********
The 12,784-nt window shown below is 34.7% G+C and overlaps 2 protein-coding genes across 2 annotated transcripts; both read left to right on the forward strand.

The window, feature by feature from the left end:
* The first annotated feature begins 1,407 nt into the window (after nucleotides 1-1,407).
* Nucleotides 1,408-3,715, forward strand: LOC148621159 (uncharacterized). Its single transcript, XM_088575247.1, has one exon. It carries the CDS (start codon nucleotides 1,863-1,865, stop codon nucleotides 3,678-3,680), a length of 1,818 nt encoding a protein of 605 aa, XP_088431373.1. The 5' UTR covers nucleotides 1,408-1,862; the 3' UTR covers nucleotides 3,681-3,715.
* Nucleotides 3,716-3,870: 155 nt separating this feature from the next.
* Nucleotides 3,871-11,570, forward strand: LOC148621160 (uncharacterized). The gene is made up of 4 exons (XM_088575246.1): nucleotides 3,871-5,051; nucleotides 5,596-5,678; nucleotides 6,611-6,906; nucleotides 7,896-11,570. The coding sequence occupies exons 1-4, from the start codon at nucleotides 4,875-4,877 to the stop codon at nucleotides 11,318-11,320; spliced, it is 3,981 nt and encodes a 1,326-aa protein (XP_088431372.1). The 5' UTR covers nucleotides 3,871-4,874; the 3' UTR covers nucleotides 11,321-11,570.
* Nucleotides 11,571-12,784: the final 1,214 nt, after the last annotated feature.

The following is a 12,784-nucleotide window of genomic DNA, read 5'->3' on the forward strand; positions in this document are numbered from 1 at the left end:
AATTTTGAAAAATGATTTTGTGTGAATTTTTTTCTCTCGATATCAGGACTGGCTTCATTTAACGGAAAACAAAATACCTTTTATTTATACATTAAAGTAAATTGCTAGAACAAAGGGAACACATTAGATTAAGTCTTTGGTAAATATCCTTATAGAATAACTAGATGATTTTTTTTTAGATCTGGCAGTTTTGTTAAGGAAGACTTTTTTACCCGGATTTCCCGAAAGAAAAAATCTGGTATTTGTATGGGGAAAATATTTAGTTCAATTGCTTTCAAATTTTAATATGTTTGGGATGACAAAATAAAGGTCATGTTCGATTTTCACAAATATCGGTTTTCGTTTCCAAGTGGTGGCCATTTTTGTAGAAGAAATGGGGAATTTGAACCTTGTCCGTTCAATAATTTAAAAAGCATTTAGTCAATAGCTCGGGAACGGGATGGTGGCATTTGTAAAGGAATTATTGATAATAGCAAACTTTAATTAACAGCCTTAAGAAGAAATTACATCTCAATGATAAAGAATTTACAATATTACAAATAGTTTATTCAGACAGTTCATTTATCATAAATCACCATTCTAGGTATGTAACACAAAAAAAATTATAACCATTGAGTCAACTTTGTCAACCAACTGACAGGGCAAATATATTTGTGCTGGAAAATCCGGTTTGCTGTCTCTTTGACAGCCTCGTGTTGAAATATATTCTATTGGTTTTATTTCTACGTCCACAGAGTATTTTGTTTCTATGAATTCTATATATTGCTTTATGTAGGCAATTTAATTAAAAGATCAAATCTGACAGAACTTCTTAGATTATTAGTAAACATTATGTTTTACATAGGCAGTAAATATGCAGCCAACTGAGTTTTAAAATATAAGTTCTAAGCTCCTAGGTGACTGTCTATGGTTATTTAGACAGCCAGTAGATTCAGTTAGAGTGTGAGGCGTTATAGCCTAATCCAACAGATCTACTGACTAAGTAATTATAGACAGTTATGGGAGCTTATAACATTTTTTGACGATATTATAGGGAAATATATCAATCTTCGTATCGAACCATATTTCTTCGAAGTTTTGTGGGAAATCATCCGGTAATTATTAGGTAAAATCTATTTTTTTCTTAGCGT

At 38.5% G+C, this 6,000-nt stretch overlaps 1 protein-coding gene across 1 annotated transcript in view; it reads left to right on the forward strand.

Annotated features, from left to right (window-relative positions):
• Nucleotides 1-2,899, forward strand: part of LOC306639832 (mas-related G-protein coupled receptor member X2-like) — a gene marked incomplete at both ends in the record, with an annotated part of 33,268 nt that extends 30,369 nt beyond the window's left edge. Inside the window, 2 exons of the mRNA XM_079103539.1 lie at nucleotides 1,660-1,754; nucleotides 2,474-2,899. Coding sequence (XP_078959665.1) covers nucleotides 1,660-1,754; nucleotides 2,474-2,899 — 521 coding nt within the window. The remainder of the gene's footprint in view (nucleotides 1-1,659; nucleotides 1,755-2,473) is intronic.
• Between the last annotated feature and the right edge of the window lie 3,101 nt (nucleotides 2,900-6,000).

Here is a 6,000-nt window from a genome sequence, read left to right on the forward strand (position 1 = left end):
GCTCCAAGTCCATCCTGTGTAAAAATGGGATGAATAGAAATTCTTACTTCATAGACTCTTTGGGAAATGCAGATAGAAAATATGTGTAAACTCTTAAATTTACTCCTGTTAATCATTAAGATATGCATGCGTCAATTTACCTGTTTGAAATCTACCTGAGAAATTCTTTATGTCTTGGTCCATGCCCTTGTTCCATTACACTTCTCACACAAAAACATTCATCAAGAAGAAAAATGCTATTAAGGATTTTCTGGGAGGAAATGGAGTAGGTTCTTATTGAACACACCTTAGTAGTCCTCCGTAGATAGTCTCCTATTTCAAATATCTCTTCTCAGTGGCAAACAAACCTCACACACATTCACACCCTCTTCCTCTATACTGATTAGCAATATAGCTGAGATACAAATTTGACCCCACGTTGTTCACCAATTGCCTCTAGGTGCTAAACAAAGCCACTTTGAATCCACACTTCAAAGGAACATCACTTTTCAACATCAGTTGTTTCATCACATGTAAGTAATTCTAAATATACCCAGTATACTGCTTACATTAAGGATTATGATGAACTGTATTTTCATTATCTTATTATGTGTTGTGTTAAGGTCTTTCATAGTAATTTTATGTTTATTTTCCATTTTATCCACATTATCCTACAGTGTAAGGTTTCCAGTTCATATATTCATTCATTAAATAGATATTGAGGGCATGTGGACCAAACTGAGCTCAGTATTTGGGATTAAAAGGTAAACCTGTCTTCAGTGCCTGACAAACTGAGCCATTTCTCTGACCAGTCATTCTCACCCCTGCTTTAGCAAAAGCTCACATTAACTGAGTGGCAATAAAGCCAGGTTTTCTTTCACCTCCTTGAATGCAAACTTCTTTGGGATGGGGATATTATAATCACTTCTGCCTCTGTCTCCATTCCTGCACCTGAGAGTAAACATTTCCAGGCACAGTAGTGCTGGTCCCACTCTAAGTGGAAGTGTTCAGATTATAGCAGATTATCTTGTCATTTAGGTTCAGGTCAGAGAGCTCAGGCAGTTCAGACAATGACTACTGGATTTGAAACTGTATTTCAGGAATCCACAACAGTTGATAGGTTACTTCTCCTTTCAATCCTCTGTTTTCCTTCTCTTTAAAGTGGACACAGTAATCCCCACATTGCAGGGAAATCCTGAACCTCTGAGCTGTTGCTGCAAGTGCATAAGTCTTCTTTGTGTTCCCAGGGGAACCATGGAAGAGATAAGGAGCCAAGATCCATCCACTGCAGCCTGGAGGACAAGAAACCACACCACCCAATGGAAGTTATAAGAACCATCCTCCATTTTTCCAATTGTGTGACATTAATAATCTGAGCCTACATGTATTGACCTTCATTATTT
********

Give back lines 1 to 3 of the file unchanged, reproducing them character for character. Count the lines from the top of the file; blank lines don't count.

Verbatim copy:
The 12,784-nt window shown below is 34.7% G+C and overlaps 2 protein-coding genes across 2 annotated transcripts; both read left to right on the forward strand.

The window, feature by feature from the left end:
* The first annotated feature begins 1,407 nt into the window (after nucleotides 1-1,407).